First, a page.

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Hearing the voice of the child is especially important for children with disability who are placed away from home on 52-week-a-year residential placements. We in
Blackpool are fortunate, in that a Lancashire child can usually be placed fairly near home, because Lancashire is such a large county. However, I know of many other young people who are placed far away from home, because there are no local services. My fear is that some of those children who are placed away from home will not receive visitors, will perhaps lose touch with their families, will not have someone who can speak up for them and might feel that their voices are not being heard.
Those young people not only need advocacy services, but should at least be considered for looked-after status, as the Every Disabled Child Matters campaign and other campaigners have argued strongly. Many of them will already have looked-after status, but there are some 338 disabled children on long-term placements away from home who are not looked-after children. Some of those children might not need looked-after status. I am not urging the Minister to ensure that every child affected should have looked-after status, because that might not be appropriate. However, local authorities, which currently have a duty when placing a child away from home to consider looked-after status should do so within strengthened guidance from the Government.
I fear that there is a good deal of confusion about what looked-after status means. It does not necessarily mean a child being in care. A child can be looked-after under section 20 of the Children Act 1989, which means that the parent still has parental responsibility but is working in partnership with the local authority. That would be the ideal outcome for many young people. We have heard in many contributions this evening about the importance of maintaining a child in the family or, if they have to be taken out of the family for whatever reason, of maintaining the link with the family. If a disabled child is looked-after under section 20 of the 1989 Act, those links can be maintained. The child can still have that family link, but receive all the benefits that looked-after status brings.
The hon. Member for Mid-Dorset and North Poole (Annette Brooke) listed some of those benefits, which include the entitlement to a social worker, three-monthly visits from the social worker, a care plan and contact plan, health assessments and a health plan. However, there is another key aspect, in that if the child has looked-after status for 14 weeks prior to their 18th birthday, the council has further duties of care at least until that child is 21. For a child with disability, that can be even more important than for other children in care in the looked-after system.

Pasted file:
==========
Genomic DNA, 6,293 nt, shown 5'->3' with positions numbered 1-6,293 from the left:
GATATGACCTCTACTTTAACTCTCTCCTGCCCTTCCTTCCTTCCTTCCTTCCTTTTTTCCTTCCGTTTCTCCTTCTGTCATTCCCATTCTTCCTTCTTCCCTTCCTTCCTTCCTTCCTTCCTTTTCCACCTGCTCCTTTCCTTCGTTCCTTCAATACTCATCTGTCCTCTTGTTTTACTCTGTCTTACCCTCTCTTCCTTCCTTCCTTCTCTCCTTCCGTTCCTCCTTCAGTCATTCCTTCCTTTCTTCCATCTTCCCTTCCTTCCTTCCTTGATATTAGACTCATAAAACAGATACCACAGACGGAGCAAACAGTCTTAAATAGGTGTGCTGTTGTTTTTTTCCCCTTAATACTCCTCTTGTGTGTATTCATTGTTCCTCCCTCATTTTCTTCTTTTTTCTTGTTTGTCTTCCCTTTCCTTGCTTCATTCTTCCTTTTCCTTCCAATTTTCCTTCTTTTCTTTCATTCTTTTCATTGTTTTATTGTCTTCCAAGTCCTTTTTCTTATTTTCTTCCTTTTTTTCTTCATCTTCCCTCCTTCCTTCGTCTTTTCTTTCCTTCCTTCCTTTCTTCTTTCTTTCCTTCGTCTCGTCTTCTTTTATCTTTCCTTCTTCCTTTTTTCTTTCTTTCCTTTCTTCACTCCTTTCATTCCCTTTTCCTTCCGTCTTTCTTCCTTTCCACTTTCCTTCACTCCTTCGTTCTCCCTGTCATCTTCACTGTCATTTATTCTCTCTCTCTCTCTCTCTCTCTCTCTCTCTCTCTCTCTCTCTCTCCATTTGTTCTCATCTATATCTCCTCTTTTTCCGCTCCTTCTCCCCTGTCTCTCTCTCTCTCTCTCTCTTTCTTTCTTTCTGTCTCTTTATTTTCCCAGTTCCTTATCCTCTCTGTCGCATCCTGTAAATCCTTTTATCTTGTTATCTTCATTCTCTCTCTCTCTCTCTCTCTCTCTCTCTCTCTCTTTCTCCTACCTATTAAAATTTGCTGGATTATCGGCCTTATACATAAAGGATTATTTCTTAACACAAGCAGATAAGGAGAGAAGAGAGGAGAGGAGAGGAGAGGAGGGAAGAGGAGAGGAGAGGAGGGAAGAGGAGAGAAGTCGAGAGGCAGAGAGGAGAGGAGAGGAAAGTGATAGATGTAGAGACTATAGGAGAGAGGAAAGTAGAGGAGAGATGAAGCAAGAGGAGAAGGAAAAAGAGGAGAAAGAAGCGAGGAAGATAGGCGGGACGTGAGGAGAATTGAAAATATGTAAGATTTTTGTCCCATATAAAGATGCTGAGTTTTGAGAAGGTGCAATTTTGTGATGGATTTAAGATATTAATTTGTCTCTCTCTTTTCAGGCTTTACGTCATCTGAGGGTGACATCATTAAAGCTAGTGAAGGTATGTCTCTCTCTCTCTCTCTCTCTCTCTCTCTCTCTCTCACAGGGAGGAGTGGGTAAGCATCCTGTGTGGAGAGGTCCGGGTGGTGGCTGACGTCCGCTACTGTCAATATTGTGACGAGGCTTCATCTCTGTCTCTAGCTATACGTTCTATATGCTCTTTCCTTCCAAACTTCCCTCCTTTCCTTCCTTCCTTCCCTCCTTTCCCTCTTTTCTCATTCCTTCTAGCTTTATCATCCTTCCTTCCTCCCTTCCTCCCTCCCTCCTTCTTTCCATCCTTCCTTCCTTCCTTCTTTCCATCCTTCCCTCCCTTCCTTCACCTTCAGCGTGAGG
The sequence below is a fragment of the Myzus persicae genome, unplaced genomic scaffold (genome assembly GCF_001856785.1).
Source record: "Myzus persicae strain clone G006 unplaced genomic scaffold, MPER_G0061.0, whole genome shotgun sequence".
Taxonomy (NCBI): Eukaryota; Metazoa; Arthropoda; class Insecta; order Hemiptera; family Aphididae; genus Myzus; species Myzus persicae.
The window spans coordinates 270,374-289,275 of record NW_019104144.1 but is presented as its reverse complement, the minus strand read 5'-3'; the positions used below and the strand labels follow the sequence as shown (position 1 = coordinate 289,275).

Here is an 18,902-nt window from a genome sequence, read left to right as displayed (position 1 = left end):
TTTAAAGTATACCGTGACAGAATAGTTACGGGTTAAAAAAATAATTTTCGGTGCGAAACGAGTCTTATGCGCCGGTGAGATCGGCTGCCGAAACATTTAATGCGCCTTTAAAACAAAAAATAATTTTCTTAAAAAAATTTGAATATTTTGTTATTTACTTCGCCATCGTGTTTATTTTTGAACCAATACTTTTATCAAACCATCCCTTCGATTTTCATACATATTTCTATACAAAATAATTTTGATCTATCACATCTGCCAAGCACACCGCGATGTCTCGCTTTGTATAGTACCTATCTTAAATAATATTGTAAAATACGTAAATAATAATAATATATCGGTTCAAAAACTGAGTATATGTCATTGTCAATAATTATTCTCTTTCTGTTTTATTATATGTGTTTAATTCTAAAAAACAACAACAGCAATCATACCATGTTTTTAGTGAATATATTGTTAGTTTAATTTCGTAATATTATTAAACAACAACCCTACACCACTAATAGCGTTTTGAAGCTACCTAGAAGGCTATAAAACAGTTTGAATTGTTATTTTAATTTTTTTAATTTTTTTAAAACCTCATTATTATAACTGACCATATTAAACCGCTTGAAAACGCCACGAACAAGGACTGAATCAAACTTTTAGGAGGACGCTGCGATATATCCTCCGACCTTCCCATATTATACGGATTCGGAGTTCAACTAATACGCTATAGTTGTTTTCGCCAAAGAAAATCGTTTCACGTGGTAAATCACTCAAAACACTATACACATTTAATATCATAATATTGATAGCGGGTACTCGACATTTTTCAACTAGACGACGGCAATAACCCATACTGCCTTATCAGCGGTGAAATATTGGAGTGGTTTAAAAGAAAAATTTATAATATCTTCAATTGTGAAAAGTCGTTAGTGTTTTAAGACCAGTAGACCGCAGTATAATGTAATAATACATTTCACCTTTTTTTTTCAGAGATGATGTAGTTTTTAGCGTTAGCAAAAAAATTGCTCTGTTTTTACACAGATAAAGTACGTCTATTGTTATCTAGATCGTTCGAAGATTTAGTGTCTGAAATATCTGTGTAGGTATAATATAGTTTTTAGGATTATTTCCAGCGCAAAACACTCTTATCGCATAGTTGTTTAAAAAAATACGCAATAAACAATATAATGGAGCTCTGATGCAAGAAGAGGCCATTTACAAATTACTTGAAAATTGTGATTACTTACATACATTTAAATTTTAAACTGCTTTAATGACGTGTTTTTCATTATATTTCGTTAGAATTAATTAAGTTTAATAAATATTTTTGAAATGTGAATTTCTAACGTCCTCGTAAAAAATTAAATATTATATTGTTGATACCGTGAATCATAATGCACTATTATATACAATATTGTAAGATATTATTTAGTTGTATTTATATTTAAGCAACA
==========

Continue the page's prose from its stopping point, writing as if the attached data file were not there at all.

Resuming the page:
For all those reasons, I hope that the Minister will consider strengthening the guidance. There was some debate in the other place about every child being looked after, but I am not saying that; I am putting the needs of the child first, and doing this for every child would not necessarily be in the best interests of some childrenit should be considered at the very least, however. I note that a report from the four UK childrens commissioners to the United Nations committee on the rights of the child, stated:
We are concerned that disabled children in 52-week residential placements do not have the same statutory rights and protection afforded to children in the care system. These children should be granted looked after status to ensure they are provided with legal safeguards including more rigorous care planning provision and review.
I shall move on to make some brief comments on the proposals to establish social work practices. Social work practices could offer new opportunities to support young people and provide new opportunities for social workers to practise more creatively in supporting them. I am sure that local authorities would like to see clearer guidance from the Government on their role with regard to social work practices and on how their development might impact on the services that local authorities directly provide.
As the chair of the all-party group on social care, I know that we have recently completed an inquiry into the challenges facing the social care work force. Our key findings concerned status, recruitment and involvement. If these social care practices can improve the status, recruitment and involvement of social workers, they will be welcome. I know that the British Association of Social Workers has welcomed these proposalswell, it has certainly welcomed the setting up of pilots. Let us make sure that the pilots are practical, that they are spread around different parts of the country and that lessons are learned from them. If the pilots are successful, let us roll them out.
I note that some voluntary sector organisations say that they may rethink whether to bid to be involved in the pilots, mainly because of the possibility of proposals to pay them according to performance outcomes. I am sure that the Minister will liaise with those voluntary sector organisations on the development of an outcomes framework, which could be linked to payments in such a way as to reassure such organisations about their involvement in social work practices. It could be a win-win situation.
I finish by saying that I welcome the Bill, which includes wide-ranging measures that will improve the life chances of the very vulnerable young people for whom we, local authorities and parents have a responsibility. We should all work together to ensure that those responsibilities are fulfilled so that we and those young people can move on.
Mr. Michael Howard (Folkestone and Hythe) (Con): It is a pleasure to follow the hon. Member for Blackpool, North and Fleetwood (Mrs. Humble), who speaks with such authority on this subject, as, indeed, did my hon. Friend the Member for Crewe and Nantwich (Mr. Timpson). I am delighted to have the opportunity to endorse the tribute paid by the hon. Lady to my hon. Friend, who I am sure the whole House would agree has made a very distinguished maiden speech. He observed all the conventions, but he did much more than that. He paid eloquent tribute, quite rightly, to his predecessor and to his constituency, while also bringing to bear his experience and expertise on the subject matter of this debate in a very telling way. I predict that my hon. Friend will have a long and distinguished career in this House. It was a privilege to be present at such an auspicious start to his journey.